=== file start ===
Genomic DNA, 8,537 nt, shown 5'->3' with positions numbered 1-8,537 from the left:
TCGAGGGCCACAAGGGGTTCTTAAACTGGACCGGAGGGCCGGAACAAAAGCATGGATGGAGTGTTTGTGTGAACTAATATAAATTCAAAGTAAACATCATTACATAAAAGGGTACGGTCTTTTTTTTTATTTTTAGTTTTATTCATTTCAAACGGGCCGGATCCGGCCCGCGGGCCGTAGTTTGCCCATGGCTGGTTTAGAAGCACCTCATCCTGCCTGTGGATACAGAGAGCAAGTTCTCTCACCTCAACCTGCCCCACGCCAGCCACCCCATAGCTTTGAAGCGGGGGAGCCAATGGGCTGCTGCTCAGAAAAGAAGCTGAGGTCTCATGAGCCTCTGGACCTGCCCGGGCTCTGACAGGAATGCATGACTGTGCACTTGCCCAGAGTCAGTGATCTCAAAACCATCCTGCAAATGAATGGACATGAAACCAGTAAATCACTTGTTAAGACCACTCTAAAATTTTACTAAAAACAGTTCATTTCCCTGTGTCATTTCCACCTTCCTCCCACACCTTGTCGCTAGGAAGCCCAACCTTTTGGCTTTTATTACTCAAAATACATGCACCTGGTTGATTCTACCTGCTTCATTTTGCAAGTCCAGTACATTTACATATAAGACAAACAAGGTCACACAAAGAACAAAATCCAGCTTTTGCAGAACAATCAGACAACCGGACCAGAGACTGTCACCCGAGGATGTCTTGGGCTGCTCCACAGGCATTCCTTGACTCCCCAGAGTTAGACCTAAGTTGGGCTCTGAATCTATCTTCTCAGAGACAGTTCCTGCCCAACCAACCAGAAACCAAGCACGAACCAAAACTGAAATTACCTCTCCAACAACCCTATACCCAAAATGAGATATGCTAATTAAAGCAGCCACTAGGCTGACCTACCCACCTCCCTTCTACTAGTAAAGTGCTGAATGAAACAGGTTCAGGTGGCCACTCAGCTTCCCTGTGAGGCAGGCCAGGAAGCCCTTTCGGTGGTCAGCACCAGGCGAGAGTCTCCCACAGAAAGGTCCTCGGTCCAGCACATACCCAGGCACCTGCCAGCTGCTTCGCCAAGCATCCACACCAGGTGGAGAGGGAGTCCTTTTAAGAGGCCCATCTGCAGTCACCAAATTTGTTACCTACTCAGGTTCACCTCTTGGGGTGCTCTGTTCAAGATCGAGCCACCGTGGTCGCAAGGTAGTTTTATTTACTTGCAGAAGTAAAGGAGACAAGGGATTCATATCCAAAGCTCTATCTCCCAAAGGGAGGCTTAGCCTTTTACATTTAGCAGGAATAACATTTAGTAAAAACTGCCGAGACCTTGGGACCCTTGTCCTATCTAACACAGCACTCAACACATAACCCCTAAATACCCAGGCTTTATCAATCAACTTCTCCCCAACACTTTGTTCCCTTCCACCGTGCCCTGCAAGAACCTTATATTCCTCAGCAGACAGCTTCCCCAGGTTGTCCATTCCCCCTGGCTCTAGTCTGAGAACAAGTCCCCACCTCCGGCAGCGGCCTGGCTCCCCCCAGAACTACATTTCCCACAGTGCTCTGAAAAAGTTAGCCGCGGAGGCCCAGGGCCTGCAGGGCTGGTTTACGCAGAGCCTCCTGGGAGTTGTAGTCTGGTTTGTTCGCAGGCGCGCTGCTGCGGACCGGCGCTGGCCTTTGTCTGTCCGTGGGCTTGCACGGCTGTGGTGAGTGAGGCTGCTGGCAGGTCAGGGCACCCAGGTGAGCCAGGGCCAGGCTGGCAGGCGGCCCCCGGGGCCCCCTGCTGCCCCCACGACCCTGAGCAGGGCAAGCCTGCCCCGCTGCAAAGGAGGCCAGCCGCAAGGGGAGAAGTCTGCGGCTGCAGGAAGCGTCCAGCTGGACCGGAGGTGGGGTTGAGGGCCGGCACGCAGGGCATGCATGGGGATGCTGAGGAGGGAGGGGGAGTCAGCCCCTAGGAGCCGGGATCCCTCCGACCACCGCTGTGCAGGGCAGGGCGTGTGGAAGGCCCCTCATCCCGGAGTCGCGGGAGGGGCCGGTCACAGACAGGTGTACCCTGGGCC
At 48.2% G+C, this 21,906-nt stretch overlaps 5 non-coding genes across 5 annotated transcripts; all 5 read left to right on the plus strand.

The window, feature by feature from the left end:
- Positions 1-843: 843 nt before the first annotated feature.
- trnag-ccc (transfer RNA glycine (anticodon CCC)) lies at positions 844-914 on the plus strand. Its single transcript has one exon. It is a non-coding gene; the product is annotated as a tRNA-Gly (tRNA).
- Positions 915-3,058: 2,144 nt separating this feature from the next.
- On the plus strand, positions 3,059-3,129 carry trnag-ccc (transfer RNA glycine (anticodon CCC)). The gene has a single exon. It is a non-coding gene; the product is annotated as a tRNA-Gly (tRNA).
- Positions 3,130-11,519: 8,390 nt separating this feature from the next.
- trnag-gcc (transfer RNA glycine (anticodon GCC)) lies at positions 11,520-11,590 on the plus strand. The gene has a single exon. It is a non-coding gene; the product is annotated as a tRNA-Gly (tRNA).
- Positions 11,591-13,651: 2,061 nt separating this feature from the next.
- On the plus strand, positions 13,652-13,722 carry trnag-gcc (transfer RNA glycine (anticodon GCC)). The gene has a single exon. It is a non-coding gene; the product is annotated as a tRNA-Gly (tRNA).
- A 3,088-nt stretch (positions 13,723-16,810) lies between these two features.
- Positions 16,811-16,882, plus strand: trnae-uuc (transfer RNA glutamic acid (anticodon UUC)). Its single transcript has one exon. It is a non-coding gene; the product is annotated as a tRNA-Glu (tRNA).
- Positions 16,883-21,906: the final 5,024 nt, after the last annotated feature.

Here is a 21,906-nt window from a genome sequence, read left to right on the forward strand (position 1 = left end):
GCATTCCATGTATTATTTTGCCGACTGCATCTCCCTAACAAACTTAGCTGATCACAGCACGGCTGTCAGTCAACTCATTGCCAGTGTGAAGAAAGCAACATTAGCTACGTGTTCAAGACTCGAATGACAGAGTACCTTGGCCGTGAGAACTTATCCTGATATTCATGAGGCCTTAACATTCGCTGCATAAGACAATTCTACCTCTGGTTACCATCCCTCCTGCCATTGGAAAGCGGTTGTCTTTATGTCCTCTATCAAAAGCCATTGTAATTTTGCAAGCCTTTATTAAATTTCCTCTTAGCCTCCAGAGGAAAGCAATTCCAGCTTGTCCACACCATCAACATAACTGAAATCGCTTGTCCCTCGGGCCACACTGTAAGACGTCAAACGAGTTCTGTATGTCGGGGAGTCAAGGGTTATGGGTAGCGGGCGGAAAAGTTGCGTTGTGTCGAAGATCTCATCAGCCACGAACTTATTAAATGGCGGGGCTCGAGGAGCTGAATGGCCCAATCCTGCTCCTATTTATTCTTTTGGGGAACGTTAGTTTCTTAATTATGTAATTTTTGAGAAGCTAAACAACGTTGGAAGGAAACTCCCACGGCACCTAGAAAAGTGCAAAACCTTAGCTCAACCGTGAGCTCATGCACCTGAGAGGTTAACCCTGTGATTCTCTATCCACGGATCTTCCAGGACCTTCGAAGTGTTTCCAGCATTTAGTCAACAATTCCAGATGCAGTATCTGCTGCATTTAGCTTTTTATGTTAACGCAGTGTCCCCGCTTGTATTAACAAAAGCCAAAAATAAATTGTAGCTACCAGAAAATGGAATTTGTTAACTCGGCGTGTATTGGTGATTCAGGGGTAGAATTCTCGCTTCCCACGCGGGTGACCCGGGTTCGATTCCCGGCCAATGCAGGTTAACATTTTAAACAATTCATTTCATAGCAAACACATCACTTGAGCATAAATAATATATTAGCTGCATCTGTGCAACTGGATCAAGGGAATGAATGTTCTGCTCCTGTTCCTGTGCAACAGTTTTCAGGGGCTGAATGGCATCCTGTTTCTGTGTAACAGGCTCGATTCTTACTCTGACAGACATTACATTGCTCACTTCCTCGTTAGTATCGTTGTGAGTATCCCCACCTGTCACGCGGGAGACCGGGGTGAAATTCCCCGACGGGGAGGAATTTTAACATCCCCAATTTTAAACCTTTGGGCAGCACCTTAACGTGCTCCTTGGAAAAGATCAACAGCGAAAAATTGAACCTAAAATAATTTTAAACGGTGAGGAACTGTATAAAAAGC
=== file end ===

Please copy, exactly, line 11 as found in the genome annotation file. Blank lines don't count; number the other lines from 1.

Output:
- Positions 11,591-13,651: 2,061 nt separating this feature from the next.